All About Carnivorous Plants
Like typical plants, carnivorous plants will generate some of their energy from photosynthesis; however, most of their nutrients come from trapping and digesting animals or protozoans, typically insects and other arthropods. Carnivorous plants evolved to digest insects as an adaptation to survive growing in places where the soil is thin or poor in nutrients, especially nitrogen. They can be found growing on all continents except Antarctica. True carnivory is believed to have evolved independently at least 12 times in five different orders of flowering plants. Currently, we know of at least 583 different species that attract, trap, and kill prey, absorbing the resulting nutrients.
Below are a few of the most common carnivorous plants that would make a great houseplant, especially if you want a natural predator for all those pesky fungus gnats that seem to love our other houseplants so much!
Australian Pitcher Plant
Also known as the fly-catcher, the pitcher plant’s carnivorous leaves have small green pitchers, protected by a red-white hairy lid. The opening door of the pitcher holds red rings that produce nectar and lure prey. Inside are two glands that form a digestive enzyme fluid which breaks down the flesh of insects.
1. It prefers warm temperatures, moist soil, and partial sun.
2. You can keep this carnivorous plant with other ones in an aquarium to provide warmth and humidity.
Venus Fly Trap
Venus flytrap is one of the most popular indoor carnivorous plants. With its unique insect-catching toothed leaves, it looks so cool and mysterious that you’d love having it in your home. It primarily eats ants and flies, but you can feed it other insects as well.
1. Feeding a couple of smaller insects in a month is enough for a young plant.
2. Keep the soil damp all year round using stored rainwater, or reverse osmosis or deionized water.
3. Place the plant near a window that receives filtered sunlight.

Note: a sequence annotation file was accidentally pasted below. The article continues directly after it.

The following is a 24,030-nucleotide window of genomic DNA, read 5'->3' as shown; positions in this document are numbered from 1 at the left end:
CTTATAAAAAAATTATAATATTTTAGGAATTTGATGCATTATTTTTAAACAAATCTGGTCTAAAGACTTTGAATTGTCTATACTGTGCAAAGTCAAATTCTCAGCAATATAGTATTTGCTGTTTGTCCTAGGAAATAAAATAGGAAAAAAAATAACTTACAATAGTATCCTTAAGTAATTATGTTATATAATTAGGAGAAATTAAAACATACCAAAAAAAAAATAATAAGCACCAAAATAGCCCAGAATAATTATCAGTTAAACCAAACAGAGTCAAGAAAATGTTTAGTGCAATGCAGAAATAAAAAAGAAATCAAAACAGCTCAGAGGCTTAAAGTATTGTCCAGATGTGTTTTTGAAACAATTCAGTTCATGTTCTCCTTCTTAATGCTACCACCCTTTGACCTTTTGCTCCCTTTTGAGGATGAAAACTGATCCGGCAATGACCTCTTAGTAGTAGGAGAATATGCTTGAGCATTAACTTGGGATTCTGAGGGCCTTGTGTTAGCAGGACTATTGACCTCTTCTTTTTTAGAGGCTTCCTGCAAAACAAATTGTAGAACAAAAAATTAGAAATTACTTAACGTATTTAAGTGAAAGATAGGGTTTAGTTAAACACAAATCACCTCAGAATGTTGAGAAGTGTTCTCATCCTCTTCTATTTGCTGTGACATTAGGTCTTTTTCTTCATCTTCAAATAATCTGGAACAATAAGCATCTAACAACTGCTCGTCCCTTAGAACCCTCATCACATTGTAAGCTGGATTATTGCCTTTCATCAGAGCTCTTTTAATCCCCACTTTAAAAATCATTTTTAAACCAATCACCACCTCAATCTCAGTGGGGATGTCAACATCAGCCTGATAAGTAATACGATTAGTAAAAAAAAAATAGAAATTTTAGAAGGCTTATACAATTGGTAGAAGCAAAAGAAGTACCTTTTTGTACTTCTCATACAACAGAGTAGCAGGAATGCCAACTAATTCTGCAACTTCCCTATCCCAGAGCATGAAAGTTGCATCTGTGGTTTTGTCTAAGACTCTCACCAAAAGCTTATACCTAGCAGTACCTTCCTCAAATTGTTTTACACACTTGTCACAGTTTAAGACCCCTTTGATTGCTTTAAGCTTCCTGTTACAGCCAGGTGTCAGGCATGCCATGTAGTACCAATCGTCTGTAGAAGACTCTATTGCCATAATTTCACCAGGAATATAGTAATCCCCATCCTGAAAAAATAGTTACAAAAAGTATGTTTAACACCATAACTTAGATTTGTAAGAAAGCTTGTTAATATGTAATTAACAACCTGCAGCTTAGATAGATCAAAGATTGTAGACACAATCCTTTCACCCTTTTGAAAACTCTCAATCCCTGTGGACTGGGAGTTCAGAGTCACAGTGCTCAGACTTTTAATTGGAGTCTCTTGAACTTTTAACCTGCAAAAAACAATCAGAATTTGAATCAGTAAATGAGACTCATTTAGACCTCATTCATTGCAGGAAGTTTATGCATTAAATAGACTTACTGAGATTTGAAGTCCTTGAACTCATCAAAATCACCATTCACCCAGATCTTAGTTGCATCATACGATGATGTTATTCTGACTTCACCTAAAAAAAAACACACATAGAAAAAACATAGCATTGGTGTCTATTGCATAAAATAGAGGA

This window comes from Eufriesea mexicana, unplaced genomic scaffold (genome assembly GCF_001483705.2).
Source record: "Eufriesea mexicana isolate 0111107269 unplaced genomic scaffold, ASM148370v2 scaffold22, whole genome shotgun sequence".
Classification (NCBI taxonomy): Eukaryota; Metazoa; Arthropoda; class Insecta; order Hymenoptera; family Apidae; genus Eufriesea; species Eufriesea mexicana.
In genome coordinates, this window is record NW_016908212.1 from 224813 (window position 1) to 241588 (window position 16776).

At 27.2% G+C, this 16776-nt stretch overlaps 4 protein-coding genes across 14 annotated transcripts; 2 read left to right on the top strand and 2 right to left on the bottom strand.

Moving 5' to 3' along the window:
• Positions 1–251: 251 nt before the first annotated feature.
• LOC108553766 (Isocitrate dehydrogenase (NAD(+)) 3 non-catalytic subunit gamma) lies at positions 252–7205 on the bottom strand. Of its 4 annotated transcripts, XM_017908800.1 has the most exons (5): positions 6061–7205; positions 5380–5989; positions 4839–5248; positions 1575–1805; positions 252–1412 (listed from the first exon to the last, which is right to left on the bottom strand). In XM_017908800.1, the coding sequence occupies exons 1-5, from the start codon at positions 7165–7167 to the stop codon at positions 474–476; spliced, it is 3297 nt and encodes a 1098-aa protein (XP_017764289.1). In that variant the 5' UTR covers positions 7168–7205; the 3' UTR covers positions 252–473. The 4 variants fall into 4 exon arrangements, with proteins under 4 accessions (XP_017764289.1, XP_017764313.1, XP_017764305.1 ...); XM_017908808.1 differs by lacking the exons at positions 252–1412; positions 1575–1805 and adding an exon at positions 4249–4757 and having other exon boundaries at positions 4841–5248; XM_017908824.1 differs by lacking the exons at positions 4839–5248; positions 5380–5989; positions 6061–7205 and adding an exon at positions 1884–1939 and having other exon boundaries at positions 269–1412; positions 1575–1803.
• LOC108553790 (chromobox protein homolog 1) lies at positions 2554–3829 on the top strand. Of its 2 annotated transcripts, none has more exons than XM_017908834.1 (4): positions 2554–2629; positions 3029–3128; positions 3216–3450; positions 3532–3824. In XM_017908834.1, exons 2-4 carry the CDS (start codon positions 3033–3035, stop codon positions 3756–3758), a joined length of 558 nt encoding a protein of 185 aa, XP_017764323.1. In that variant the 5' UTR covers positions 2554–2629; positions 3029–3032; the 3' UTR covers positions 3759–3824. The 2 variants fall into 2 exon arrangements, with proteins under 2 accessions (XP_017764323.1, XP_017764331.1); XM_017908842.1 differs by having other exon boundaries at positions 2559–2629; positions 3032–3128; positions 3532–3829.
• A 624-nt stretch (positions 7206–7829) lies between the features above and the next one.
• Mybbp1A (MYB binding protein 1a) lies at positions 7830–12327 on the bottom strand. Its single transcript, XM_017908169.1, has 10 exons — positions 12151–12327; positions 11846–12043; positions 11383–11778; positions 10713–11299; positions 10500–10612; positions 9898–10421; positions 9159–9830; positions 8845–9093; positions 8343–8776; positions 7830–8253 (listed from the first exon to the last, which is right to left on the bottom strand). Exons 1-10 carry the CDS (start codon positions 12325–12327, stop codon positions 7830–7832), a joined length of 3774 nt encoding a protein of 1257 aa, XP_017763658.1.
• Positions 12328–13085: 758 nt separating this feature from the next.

Sundew plant, as its name suggests, has hairy stems, adorned in drops of sticky substance that looks like morning dew. These drops are digestive enzymes that entice and dissolve their prey.
1. Sundews require a warm temperature that must be above 50 F (10 C).
2. Moist soil and humid surroundings are also two important growing conditions.
Also known as the tropical pitcher plant, it looks perfect in hanging baskets due to its cup-shaped dangling pockets that hang from its tendrils. This plant uses these dangling pockets to catch and dissolve the insects for nutrition.
1. Place the plant in bright indirect sunlight, somewhere it can receive the morning sunlight.
2. Prepare a potting mix from 3 parts of sphagnum moss, and 1 part of pumice, perlite, or lava rock.
Butterworts are commonly available online and in garden centers. They stand out with their tiny appearance with their colorful flowers. Further, it attracts insects like flies through its sticky resin on the leaves, trapping and digesting the prey.
1. It prefers evenly moist soil and does well in temperatures ranging between 75-100 F (24-38 C) in summers and 45-75 F (7-24 C) in winters.
2. Avoid using any type of fertilizer at all, as it will kill the plant.
The pitcher plant comes in different shades of purple, yellow, and pink, which makes it an attractive carnivorous houseplant. The plant’s leaves have an upward tabular trap with a cavity filled with digestive liquid (nectar) that lures the prey.
1. It thrives well in bright indirect light.
2. A potting mix of two parts of peat moss and one part of sand or perlite is ideal for growing a pitcher plant.